Vectra Threat Labs, part of Vectra Networks has invested time testing some IoT solutions available in the market, and one of the most interesting products its always the Wi-Fi security web cameras. According to experts from Vectra Threat Labs, web cameras, designed to improve the physical security, can be hacked and reprogrammed to be used as a backdoor.
“Consumer-grade IoT products can be easily manipulated by an attacker, used to steal an organization’s private information, and go undetected by traditional security solutions,”… “While many of these devices are low-value in terms of hard costs, they can affect the security and integrity of the network, and teams need to keep an eye on them to reveal any signs of malicious behavior.” Said the CSO of Vectra Networks, Gunter Ollmann.
It is technically possible to exploit an IoT device, including web cameras, as a backdoor, that means that the attackers can have access to an organization / home network 24x7without infect any internal workstation or server, bypassing firewalls and other intrusion prevention systems.
“Most organizations don’t necessarily think of these devices as miniature computers, but essentially they are in that they can still give attackers access to sensitive company information, particularly because they are connected to the corporate network,”… “Unlike the computers people regularly interact with, these devices do not have the processing power or memory to run antivirus or other security software. Since they don’t have usable persistent storage, attackers use NVRAM to store the configuration and flash ROM to store the malicious code.” Added Gunter Ollmann.
Researchers at Vectra Threat Labs tested a popular Wi-Fi camera in the market, the D-Link DCS 930L, that costs roughly $30, and was able to reprogram the device as a network backdoor, without disrupting its operation as a camera.
“Consumer-grade internet-of-things products can be easily manipulated by an attacker, used to steal an organisation’s private information, and go undetected by traditional security solutions.”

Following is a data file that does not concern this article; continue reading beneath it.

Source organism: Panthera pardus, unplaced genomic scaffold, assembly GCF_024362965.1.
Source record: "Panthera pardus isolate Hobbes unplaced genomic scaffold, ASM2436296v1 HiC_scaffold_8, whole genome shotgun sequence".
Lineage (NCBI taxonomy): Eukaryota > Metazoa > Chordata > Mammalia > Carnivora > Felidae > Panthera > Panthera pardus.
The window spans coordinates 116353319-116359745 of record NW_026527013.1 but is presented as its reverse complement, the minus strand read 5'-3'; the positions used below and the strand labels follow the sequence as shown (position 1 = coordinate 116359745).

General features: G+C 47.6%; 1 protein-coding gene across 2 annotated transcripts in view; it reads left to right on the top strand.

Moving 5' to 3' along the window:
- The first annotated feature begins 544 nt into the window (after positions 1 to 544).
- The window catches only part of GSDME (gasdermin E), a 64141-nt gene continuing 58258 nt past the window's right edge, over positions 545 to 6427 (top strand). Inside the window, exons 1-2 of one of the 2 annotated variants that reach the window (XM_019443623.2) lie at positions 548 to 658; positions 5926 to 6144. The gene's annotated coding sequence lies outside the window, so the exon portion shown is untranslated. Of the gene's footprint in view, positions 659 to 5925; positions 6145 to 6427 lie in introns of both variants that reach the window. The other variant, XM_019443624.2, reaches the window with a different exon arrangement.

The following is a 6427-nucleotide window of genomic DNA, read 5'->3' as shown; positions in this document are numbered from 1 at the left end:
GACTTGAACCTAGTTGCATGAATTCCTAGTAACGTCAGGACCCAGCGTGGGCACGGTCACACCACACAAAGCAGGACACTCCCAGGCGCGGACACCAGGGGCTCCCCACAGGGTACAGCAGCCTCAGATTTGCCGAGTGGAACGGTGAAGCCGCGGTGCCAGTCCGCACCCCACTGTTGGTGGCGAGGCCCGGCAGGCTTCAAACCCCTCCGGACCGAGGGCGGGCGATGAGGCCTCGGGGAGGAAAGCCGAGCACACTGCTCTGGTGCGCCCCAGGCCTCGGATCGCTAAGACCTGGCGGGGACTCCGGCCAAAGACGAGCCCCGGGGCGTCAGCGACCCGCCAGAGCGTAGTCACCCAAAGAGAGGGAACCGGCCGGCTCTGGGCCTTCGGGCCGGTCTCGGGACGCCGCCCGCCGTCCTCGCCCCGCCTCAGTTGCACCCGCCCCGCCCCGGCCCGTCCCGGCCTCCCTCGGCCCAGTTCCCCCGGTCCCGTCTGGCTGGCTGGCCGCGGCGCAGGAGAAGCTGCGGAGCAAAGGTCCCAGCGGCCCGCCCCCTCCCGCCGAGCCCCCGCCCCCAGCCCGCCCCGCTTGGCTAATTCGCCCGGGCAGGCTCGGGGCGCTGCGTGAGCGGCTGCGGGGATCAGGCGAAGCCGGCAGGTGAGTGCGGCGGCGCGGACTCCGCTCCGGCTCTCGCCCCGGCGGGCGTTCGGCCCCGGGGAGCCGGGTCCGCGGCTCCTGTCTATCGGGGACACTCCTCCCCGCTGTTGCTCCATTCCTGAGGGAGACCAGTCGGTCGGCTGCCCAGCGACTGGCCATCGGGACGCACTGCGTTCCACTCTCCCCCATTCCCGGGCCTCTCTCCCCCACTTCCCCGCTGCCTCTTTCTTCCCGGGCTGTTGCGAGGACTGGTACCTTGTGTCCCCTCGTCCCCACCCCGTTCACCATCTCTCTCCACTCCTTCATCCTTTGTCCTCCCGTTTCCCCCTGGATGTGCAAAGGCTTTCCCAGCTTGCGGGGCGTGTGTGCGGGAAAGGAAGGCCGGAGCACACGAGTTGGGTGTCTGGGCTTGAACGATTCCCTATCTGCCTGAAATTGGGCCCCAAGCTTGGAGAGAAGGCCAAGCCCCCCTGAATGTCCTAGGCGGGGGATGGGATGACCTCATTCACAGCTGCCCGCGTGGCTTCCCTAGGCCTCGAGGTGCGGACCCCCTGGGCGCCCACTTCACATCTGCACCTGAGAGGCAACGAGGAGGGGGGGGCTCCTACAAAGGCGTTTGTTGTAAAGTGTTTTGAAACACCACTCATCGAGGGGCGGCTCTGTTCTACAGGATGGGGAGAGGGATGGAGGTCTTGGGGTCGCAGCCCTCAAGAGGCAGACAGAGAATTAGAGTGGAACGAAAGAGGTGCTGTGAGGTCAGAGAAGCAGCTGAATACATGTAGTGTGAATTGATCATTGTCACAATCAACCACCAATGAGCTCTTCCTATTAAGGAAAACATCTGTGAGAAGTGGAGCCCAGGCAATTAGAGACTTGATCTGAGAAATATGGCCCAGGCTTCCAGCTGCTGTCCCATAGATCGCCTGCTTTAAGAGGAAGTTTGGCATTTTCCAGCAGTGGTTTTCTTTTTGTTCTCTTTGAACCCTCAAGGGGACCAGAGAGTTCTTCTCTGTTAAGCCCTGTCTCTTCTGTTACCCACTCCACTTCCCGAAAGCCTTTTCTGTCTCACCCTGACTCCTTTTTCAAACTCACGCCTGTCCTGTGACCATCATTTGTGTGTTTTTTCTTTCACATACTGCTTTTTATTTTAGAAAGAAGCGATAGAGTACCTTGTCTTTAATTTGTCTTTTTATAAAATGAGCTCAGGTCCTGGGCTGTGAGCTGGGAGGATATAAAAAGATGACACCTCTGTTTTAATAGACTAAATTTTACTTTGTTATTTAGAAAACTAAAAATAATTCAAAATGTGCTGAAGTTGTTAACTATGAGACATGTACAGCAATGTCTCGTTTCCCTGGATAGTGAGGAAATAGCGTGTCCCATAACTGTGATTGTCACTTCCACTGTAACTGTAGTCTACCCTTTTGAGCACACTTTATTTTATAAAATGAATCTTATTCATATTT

The researchers were able to access the memory chip of the web camera and dump its content to analyze it.
They discovered that the format of the firmware on this model of web cameras consists of a u-boot and a Linux kernel and image.
“We could have used dd, lzma or cpio to extract the content of the firmware or we can let binwalk do this work. We still need to extract the last step of the cpio image to see the content of the image.” States the post published by the experts.
The researchers were so able to access the Linux image filesystem and add a service to make the “dirty job” and remove the capacity to reflash the device in the future to avoid update.
“At this point, adding a backdoor roughly devolves to adding a service inside a Linux system – in our case, all we want is a simple connect-back Socks proxy. This can either be accomplished with a srelay and netcat in the startup script or more optimized C code, or one could go with a simple callback backdoor with a shell using netcat and busybox which are already present on the system. “
As a last note, D-Link has not fixed the vulnerability exploited by Vectra Threat Labs, and researchers are not expecting for a fix to come up soon, because a fix would need a Trusted Platform Module or a specialized chip to verify software updates.
If you want to know more about the all process used by Vectra, please check out their blog here.
About the Author Elsio Pinto
(Security Affairs – D-Link DCS web cameras, hacking)
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